Hagel to retire, won't run for president: According to this MSNBC News story, Republican Senator Chuck Hagel will announce his retirement from the Senate Monday, and will not join the 2008 race for the presidency, as reported by the Omaha World-Herald newspaper. Hagel told his decision to Senate Republican Leader Mitch McConnell on Friday morning, and then to his staff on Friday afternoon.

Hagel was not the only GOP senator to retire. Last week, Virginia Senator John Warner announced his own retirement, creating more problems for the GOP that is still plagued with scandal and corruption. Warner was a former Senate Armed Services Committee chairman, and was an expert on military affairs. In fact, Warner called for President Bush to begin withdrawing U.S. troops in Iraq by Christmas.

So the Republicans have a problem here. They need to find two new senatorial candidates to replace Hagel and Warner in the 2008 elections--and these candidates had better be squeaky clean, considering the problems the GOP has with scandals today. And both these Republican candidates will be probably be running against strong Democratic candidates for these seats.

DKos user DHinMi has a great analysis of how Hagel's retirement can affect the 2008 Senate race. You can also read this interesting WaPost story on the GOP's election woes.

What Congress Needs To Ask Petraeus and Crocker: This story was posted on September 6, 2007 on Slate Magazine, but a couple of paragraphs reveal an astounding claim by this Bush administration to perpetuate an unending war in Iraq:

Stephen Biddle, a military analyst at the Council on Foreign Relations, is a key proponent of the patchwork-quilt strategy. But even he emphasizes that the idea would be a political nonstarter if it resulted in a lot more American deaths. The American public, he said in a phone interview, will support overseas deployments of troops—even for many years—as long as not many get killed. For instance, 64,000 U.S. troops are still in Germany, 60 years after the end of World War II and 16 years after the end of the Cold War. American soldiers have been keeping the peace in Bosnia now for more than a decade since the defeat of Slobodan Milosevic. In both operations, virtually no American soldiers have died as a result of hostile fire. (Biddle is a member of Petraeus' advisory panel, but he emphasized that his views here are entirely his own.)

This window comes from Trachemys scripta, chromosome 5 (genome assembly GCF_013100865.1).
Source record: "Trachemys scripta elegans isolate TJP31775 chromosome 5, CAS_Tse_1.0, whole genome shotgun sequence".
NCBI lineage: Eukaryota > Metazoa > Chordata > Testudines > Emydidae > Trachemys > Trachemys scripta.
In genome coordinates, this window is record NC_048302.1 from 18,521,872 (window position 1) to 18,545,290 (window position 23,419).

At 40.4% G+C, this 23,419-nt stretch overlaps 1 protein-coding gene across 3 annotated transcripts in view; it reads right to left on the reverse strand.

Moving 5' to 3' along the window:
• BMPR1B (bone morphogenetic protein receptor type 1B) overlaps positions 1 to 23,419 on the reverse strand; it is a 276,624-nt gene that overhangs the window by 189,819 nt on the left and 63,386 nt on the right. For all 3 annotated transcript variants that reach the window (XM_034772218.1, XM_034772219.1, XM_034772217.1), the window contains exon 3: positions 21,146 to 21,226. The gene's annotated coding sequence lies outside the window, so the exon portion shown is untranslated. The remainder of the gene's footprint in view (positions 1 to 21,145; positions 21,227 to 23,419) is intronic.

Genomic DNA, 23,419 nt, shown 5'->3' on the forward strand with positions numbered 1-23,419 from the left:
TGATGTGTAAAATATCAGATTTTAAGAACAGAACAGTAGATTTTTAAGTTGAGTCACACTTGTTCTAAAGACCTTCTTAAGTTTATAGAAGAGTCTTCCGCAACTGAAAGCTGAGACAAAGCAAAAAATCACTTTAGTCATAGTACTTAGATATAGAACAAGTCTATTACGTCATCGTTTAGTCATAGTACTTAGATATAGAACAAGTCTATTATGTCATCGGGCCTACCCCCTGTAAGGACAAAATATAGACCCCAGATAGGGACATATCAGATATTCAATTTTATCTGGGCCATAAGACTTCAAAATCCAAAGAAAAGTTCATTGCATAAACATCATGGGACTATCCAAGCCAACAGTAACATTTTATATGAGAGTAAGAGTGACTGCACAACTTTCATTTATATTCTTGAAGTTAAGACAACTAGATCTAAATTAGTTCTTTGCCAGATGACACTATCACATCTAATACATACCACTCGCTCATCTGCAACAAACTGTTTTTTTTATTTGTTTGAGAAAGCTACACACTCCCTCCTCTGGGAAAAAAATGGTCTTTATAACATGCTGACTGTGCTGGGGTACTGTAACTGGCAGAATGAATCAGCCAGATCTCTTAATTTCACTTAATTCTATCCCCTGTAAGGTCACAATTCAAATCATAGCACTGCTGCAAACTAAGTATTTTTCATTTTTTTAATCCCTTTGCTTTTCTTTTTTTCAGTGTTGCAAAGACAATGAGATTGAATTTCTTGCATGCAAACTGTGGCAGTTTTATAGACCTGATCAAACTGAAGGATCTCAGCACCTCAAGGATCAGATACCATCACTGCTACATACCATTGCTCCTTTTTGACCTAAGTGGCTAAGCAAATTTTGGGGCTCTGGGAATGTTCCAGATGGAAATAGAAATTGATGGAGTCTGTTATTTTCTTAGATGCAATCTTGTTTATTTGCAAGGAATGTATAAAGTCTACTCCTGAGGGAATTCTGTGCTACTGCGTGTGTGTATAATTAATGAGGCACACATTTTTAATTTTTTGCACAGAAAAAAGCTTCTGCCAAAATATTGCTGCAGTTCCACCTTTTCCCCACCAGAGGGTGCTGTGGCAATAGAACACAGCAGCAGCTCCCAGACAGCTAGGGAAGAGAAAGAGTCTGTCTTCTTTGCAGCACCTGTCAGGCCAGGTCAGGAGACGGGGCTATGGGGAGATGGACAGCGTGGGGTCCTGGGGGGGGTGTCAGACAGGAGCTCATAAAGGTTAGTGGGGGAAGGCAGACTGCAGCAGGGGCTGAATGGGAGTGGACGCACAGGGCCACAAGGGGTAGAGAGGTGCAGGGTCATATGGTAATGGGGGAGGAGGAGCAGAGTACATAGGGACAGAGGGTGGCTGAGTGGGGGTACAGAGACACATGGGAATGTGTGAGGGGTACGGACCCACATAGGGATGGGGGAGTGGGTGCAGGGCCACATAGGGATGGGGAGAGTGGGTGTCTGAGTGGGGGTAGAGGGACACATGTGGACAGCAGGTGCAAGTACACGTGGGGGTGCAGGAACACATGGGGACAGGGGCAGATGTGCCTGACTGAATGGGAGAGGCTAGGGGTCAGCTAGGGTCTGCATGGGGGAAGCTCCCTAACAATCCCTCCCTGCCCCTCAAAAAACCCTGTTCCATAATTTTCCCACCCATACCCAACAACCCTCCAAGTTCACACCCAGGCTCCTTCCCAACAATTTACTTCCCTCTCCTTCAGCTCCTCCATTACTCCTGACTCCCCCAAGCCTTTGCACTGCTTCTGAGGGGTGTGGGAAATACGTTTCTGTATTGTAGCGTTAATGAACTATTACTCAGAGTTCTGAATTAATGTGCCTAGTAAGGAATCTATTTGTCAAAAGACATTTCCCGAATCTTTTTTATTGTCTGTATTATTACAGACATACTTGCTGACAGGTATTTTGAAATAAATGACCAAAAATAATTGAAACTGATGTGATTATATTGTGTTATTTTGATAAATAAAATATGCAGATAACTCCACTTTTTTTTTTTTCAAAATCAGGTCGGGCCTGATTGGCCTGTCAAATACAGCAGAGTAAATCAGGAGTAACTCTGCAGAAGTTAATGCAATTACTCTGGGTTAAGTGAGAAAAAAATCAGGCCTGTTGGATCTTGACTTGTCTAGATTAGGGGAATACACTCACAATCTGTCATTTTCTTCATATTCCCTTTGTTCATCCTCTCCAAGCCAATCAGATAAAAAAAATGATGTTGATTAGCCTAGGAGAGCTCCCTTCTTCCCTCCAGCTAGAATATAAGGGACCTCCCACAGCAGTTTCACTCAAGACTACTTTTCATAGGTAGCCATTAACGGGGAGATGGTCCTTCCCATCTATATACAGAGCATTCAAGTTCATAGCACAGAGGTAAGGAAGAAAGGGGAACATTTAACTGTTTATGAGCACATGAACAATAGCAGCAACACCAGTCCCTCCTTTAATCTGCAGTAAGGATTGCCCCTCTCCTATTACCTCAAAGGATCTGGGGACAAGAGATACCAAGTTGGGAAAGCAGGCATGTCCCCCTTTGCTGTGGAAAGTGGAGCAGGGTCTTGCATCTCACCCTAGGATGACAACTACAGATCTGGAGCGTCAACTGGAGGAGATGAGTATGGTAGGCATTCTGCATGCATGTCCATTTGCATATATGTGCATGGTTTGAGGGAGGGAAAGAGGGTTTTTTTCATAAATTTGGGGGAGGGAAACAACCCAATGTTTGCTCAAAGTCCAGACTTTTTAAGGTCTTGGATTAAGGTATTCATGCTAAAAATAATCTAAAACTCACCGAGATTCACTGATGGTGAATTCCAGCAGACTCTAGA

Biddle also said (again, expressing his personal view) that the strategy in Iraq would require the presence of roughly 100,000 American troops for 20 years—and that, even so, it would be a "long-shot gamble."

Do Petraeus and Crocker agree with this assessment? Do they agree with each other? Petraeus is a military strategist; Crocker is an Arabist diplomat; they might calculate the risks and prospects differently.

I would say that Biddle revealed an important insight within this Bush administration's desire to keep this war going. I know I've said, many times, that President Bush wants to keep the war going to salvage his legacy, and to dump the entire Iraq mess on his Oval Office successor. I also know that the PNAC folks want to keep this war going in order to maintain control of Iraq's oil reserves, and to maintain an American military and imperial presence in the Middle East. We've also seen an instance of President Bush attempting to compare the U.S. occupation of Iraq with the U.S. troop presence in South Korea. But none of these PR-campaigns really matters--just keep the war going for whatever reason you can. Biddle created another PR talking point for continuing the war--as long as casualties don't significantly increase, the American public will support long term troop deployments, like the U.S. occupation in Iraq, for 20 years or longer. It is almost like the Bush administration, the PNAC neocons, and the GOP cannot back down on this war in Iraq because such a backing down will reveal the Republican Party as the party that is weak. The Republican Party will be known as the "losing" party. This is something that the GOP cannot accept--even though President Bush and PNAC neocons were responsible for getting us into this Iraq war, and were responsible for the decisions which made this Iraq war into a disaster. The Republican Party cannot accept failure, even when they are responsible for that failure. So for the GOP, it is better to continue a losing war rather than accept its failure and pull out.